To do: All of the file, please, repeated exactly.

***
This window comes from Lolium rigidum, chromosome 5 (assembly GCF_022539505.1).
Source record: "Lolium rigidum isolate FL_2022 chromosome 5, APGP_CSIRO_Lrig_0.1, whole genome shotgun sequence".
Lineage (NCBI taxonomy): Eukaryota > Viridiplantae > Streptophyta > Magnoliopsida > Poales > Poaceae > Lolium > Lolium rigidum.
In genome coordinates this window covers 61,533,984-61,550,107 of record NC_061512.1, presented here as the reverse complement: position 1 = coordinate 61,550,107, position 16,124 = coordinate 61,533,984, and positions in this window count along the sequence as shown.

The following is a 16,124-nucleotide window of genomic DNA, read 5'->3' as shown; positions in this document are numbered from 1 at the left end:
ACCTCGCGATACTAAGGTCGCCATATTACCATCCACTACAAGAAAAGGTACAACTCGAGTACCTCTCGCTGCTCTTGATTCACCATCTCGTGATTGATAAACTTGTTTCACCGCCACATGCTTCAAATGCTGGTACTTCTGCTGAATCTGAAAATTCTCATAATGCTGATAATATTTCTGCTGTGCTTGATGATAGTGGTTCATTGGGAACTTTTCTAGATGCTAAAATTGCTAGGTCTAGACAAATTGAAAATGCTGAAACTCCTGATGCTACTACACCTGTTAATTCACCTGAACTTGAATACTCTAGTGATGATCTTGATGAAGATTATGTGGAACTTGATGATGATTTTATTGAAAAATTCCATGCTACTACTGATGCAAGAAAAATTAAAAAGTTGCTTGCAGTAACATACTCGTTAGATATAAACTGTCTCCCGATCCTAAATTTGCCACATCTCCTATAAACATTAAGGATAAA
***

This window comes from Lolium rigidum, chromosome 5 (assembly GCF_022539505.1).
Source record: "Lolium rigidum isolate FL_2022 chromosome 5, APGP_CSIRO_Lrig_0.1, whole genome shotgun sequence".
Lineage (NCBI taxonomy): Eukaryota > Viridiplantae > Streptophyta > Magnoliopsida > Poales > Poaceae > Lolium > Lolium rigidum.
In genome coordinates this window covers 61,533,984-61,550,107 of record NC_061512.1, presented here as the reverse complement: position 1 = coordinate 61,550,107, position 16,124 = coordinate 61,533,984, and positions in this window count along the sequence as shown.

The following is a 16,124-nucleotide window of genomic DNA, read 5'->3' as shown; positions in this document are numbered from 1 at the left end:
ACCTCGCGATACTAAGGTCGCCATATTACCATCCACTACAAGAAAAGGTACAACTCGAGTACCTCTCGCTGCTCTTGATTCACCATCTCGTGATTGATAAACTTGTTTCACCGCCACATGCTTCAAATGCTGGTACTTCTGCTGAATCTGAAAATTCTCATAATGCTGATAATATTTCTGCTGTGCTTGATGATAGTGGTTCATTGGGAACTTTTCTAGATGCTAAAATTGCTAGGTCTAGACAAATTGAAAATGCTGAAACTCCTGATGCTACTACACCTGTTAATTCACCTGAACTTGAATACTCTAGTGATGATCTTGATGAAGATTATGTGGAACTTGATGATGATTTTATTGAAAAATTCCATGCTACTACTGATGCAAGAAAAATTAAAAAGTTGCTTGCAGTAACATACTCGTTAGATATAAACTGTCTCCCGATCCTAAATTTGCCACATCTCCTATAAACATTAAGGATAAA